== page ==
Michael E. Rosman is the General Counsel for the Center for Individual Rights, a public interest law firm located in Washington, D.C., that specializes in defending individual rights, particularly in the contexts of anti-discrimination, religious liberties, free speech, and federalism issues.
Since joining CIR in 1994, Mr. Rosman has worked on a variety of different high-profile litigations involving important civil rights and Constitutional issues, including Silva v. University of New Hampshire, 888 F. Supp. 293 (D.N.H. 1994), in which the Court recognized and upheld the First Amendment principles adhering to a University professor's classroom lecture against a charge that the lecture itself constituted sexual harassment; Hopwood v. Texas, 78 F.3d 932 (5th Cir. 1996), in which the Fifth Circuit concluded that the system of racial preferences used to admit students to the University of Texas School of Law violated the Constitution and Title VI; United States v. Morrison, 120 S. Ct. 740 (2000), in which the Supreme Court held that Subtitle C of the Violence Against Women Act, creating a federal right to be free of gender-motivated violence enforced through a damages remedy, was outside of Congress's enumerated powers; and Grutter v. Bollinger, 539 U.S. 306 (2003) and Gratz v. Bollinger, 539 U.S. 244 (2003), cases challenging two of the systems of admission at the University of Michigan. Mr. Rosman was counsel of record for Mr. Morrison in the third of those litigations, and argued on his behalf in the Supreme Court.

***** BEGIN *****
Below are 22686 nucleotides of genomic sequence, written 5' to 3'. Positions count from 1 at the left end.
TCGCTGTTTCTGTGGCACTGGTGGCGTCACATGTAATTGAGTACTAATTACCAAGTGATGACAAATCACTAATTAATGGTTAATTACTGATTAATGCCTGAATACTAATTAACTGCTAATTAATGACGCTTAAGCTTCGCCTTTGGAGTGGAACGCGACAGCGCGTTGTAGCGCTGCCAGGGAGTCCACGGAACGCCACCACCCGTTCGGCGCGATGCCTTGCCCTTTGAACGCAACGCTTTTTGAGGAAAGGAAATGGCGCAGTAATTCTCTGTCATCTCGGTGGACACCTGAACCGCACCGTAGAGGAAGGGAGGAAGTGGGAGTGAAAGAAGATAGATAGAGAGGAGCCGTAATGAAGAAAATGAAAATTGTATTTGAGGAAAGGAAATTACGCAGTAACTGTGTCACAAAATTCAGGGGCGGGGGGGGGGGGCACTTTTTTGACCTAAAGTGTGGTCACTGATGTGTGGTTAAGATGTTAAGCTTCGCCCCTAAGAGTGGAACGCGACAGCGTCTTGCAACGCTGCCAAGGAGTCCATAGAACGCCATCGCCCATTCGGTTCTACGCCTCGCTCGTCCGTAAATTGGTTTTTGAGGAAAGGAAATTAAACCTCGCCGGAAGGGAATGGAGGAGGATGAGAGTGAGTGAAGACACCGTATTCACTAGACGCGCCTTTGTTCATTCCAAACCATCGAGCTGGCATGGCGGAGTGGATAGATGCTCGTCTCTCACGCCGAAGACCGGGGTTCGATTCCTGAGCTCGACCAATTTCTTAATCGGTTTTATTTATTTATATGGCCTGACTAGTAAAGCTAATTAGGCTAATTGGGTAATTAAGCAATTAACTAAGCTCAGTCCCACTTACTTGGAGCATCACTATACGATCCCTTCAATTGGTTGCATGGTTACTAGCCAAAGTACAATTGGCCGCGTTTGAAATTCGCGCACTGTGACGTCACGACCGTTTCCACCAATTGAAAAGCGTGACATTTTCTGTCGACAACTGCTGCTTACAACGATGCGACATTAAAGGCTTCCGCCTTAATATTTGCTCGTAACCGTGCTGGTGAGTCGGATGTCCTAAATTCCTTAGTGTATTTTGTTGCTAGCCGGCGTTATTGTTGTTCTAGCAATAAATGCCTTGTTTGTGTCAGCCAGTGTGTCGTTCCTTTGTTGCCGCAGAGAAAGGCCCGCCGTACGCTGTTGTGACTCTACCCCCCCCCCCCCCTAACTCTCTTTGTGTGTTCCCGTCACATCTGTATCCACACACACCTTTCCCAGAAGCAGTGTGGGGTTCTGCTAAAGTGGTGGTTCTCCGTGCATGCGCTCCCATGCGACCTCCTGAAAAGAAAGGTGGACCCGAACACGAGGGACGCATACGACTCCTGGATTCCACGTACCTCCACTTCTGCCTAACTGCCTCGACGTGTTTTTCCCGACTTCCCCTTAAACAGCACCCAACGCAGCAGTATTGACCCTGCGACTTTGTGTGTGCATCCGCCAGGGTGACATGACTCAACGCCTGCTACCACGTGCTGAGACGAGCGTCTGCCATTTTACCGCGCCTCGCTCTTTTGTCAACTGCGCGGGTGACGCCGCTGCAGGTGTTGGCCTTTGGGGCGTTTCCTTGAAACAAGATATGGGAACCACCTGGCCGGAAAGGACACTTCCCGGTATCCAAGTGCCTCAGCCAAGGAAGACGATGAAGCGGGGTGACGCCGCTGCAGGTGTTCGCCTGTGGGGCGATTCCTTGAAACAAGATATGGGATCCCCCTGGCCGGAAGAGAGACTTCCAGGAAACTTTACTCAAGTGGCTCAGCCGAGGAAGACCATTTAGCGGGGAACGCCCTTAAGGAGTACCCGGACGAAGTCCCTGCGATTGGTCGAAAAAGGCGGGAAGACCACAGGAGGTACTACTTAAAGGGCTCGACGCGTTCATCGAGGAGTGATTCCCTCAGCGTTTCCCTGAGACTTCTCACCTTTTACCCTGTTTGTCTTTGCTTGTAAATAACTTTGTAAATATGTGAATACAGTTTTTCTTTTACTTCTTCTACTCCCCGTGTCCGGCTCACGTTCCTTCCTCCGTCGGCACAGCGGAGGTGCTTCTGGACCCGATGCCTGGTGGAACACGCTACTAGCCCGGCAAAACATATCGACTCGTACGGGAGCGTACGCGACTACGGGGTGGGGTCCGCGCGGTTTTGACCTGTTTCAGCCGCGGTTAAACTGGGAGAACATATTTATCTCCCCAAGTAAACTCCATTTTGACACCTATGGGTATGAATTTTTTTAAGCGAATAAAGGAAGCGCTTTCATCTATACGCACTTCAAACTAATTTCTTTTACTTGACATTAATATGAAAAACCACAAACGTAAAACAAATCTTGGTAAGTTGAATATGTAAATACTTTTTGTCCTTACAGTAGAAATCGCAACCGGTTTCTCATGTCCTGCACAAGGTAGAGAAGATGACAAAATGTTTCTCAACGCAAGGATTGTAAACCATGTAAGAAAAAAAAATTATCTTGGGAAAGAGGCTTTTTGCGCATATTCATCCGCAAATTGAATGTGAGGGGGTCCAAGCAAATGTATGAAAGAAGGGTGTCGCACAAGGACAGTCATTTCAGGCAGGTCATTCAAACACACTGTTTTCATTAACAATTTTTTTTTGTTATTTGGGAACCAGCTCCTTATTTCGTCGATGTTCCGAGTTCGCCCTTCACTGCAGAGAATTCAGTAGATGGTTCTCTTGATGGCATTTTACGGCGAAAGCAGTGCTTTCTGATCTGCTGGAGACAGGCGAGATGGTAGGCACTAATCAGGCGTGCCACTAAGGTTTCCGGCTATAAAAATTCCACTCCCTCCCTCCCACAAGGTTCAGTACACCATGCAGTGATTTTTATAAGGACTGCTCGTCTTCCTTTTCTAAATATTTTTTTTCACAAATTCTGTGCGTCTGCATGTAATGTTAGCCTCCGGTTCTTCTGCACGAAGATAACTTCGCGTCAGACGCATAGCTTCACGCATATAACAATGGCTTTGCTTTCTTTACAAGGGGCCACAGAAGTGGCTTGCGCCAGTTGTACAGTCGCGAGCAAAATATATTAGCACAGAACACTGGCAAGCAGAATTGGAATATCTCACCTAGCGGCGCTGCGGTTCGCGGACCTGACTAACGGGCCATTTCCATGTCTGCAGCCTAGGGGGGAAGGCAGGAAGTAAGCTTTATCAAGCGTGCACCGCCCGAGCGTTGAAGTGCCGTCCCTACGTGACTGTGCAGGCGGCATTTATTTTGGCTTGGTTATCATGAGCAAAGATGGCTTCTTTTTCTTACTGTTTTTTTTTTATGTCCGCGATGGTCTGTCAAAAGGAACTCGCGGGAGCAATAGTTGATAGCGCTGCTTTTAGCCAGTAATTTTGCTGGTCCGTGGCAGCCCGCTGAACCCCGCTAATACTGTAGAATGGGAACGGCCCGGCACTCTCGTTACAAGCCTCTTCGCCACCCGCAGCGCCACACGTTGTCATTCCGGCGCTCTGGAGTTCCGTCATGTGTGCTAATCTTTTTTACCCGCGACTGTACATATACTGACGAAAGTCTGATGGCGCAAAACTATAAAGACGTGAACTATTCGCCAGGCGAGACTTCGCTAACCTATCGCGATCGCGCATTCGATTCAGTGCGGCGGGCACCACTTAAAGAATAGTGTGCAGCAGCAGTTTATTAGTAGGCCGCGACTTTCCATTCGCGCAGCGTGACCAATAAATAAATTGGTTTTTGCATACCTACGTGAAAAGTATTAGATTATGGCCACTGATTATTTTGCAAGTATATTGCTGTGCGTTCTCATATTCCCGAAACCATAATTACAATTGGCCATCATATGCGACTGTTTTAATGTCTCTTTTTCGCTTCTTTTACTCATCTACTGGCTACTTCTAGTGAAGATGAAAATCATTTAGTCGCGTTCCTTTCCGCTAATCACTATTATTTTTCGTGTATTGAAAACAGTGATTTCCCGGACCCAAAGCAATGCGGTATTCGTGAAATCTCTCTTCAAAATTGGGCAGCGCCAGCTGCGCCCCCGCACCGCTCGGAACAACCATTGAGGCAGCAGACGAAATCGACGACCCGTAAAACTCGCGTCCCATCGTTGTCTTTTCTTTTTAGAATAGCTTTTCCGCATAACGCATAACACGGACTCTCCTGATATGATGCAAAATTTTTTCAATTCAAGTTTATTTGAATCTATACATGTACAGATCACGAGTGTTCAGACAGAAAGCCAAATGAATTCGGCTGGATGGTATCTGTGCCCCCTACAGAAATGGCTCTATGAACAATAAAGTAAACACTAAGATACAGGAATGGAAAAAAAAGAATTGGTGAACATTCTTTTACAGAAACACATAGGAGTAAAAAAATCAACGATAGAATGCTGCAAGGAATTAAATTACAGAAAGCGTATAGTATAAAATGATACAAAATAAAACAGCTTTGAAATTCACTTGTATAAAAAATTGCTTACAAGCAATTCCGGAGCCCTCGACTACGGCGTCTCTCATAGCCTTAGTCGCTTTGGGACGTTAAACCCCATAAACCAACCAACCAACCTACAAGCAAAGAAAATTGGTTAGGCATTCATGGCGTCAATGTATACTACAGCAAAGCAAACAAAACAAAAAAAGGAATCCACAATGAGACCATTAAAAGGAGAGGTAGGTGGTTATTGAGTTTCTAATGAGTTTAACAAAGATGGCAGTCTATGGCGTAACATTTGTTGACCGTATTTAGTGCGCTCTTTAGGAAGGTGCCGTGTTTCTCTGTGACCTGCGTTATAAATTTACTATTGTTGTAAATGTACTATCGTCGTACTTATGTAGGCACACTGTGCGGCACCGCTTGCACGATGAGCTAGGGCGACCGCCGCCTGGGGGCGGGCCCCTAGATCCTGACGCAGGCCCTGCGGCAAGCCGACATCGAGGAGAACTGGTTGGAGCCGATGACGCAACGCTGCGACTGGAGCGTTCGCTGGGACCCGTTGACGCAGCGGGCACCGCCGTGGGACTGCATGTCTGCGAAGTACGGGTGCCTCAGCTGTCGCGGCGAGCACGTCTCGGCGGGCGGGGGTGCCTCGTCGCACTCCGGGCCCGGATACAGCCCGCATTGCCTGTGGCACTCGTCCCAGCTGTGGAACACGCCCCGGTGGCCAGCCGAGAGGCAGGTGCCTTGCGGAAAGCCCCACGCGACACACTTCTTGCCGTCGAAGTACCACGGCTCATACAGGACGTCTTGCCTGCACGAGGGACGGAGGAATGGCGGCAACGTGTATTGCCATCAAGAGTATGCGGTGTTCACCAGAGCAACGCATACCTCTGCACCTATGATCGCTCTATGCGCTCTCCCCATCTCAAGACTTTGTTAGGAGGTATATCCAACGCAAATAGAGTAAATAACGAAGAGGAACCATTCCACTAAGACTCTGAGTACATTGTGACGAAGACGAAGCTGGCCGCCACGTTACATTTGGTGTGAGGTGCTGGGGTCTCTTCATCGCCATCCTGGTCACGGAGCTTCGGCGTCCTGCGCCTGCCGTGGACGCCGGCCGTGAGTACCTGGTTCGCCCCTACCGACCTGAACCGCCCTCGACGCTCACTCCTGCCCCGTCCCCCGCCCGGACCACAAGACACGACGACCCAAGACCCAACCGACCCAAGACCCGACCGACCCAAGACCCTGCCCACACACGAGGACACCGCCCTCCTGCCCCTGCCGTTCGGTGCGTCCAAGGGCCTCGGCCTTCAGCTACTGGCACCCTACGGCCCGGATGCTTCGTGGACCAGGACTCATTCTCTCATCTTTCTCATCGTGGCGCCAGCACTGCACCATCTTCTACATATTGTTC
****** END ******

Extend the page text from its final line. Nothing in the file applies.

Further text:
Mr. Rosman graduated from the University of Rochester summa cum laude in 1981 and Yale Law School in 1984. He worked in private practice with the firm of Rosenman & Colin (now Katten Muchin Rosenman) after graduating until 1993, where he specialized in commercial and securities litigation. He was named to the American Lawyer Public Sector 45 (top 45 public sector lawyers under the age of 45) in 1997 and the National Law Journal's 100 most influential lawyers in 2000. He is the author of various law review articles, including "Standing Alone: Standing Under The Fair Housing Act," 60 Mo. L. Rev. 547 (1995) and "Ambiguity And The First Amendment: Some Thoughts On All-White Advertising," 61 Tenn. L. Rev. 289 (1993). In 2001, Harvard Law School selected him as a Wasserstein Fellow for his outstanding work as a public interest attorney. Mr. Rosman was a member of the D.C. Advisory Committee on Procedures from 1995 to 2001.